Carol is a health and wellness expert and devotes much of her time to helping nurses focus on their own health and wellness, as well as preparing for retirement and the later part of their careers.

    Carol will pen the "Rock Your Health" column each Wednesday on The Leaders' Lounge. Be sure to stop by and check out her latest helpful tips and advice!

    Read her first post and find out about Carol's personal journey here.

    Visit our blog for nurse managers here.

  • Change is good: A new nurse action plan

    As a nurse manager, one of your challenges is to lead the change process for your staff. And, while new procedures and practices need to be assimilated by your experienced staff members as they arise, your new nurses experience the greatest number of changes every day as they transition to service from preceptorship.

    Unfortunately, by and large, people are programmed not to change. New staff members may think that the skills learned in nursing school or in a previous position will map directly to your workplace, and they will tend to fall back on the way things were done before. You, on the other hand, need them to adapt quickly, putting behaviors learned in nursing orientation to work. In other words, you need them to change.

    Try using the action plan below to help identify specific areas to address. It will give you the framework you both need to keep improving and changing.

    Read the rest of this post here.

    Visit our blog for nurse managers here.

  • Improving the image of nursing

    Every nurse can play a part in elevating the public perception of the nursing profession. The table below shows you how email, evidence-based research, reasonable work schedules, a diverse workforce, preceptorships, interprofessional communication skills, and name tags can promote the professional image of nursing. This table was adapted from the HCPro book, The Image of Nursing, by Shelley Cohen, RN, MS, CEN and Kathleen Bartholomew, RN, MN.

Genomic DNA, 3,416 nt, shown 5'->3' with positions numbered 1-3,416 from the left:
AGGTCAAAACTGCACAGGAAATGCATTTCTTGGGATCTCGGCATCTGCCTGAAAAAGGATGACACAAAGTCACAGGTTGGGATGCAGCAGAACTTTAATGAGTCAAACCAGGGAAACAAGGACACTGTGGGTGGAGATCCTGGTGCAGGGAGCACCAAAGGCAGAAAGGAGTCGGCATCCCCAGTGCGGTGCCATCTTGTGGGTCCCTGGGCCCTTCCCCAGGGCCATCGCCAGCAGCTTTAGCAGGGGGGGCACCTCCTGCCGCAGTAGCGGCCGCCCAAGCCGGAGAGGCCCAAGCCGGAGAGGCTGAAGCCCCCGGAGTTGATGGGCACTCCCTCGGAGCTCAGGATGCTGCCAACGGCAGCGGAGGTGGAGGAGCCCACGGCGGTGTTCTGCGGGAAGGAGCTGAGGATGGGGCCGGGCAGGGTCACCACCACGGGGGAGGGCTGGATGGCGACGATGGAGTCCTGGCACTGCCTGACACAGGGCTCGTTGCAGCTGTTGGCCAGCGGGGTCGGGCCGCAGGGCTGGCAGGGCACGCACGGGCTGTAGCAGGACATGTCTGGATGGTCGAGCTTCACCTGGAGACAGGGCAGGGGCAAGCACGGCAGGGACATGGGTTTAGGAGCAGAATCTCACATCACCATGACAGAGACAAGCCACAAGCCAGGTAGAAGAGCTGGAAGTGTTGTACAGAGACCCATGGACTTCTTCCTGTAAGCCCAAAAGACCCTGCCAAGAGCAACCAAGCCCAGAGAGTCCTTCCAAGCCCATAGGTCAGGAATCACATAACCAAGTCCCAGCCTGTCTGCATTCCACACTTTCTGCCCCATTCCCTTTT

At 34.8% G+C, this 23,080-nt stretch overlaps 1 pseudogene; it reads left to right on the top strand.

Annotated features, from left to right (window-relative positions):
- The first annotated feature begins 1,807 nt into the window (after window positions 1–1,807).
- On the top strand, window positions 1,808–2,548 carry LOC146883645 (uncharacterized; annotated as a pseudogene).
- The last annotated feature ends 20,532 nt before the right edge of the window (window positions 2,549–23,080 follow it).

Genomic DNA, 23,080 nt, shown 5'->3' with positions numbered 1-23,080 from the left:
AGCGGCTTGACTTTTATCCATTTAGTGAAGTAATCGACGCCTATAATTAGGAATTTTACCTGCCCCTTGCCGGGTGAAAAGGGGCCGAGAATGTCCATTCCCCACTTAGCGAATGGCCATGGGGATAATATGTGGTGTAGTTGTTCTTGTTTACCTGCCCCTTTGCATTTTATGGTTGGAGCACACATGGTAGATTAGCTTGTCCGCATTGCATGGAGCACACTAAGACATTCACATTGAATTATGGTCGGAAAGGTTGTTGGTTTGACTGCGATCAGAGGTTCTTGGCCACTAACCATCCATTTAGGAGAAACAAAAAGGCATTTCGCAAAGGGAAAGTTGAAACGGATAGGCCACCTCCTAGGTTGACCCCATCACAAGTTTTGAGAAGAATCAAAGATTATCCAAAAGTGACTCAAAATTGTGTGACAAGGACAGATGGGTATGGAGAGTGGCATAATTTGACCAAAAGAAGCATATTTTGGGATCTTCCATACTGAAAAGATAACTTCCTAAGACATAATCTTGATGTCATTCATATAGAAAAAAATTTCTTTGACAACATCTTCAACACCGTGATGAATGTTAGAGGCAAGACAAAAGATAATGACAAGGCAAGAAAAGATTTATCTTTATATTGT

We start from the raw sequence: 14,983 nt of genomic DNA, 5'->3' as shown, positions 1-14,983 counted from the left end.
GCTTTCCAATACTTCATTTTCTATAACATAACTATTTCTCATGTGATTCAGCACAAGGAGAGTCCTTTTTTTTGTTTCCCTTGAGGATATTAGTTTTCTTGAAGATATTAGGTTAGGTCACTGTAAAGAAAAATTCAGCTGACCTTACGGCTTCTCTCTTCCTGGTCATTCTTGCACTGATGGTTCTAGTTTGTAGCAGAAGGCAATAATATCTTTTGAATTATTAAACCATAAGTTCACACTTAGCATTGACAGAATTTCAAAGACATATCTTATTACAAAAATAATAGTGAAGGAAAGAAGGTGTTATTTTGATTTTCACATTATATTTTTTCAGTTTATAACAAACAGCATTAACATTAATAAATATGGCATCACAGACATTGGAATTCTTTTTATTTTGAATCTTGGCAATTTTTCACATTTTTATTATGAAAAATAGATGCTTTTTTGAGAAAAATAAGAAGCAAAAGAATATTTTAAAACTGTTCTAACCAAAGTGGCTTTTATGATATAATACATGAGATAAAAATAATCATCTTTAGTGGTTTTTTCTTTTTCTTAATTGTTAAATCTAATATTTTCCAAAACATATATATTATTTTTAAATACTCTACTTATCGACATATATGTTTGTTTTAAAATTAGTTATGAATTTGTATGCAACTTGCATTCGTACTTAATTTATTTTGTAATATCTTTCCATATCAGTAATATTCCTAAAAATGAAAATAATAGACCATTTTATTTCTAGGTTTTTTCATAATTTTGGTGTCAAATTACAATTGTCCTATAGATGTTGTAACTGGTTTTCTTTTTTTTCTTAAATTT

See more at: http://blogs.hcpro.com/nursemanagers/

  • Evidence-based practice vs. nursing research

    Judging by the number of people who search our site for an explanation of the relationship of evidence-based practice to nursing research, I thought that you might appreciate the following visual "cheat sheet" of these two important concepts. Both evidence-based practice and nursing research are vital parts of the journey to designation as an ANCC Magnet Recognition Program(r) organization.

    Visit our nursing blog to see the cheat sheet. 

    Download a copy to keep from www.StrategiesForNurseManagers.com.

Nursing Blog

Spotlight

  • Nursing Peer Review, Second Edition: A Practical, Nonpunitive Approach to Case Review

    Nursing Peer Review, Second Edition: A Practical, Nonpunitive Approach to Case Review

    A comprehensive guide for establishing a formal case-based nursing peer review program, including all the tools and procedures organizations need to build and manage a structure to conduct systematic evaluation of clinical care.

    Purchase this book on our HCMarketplace.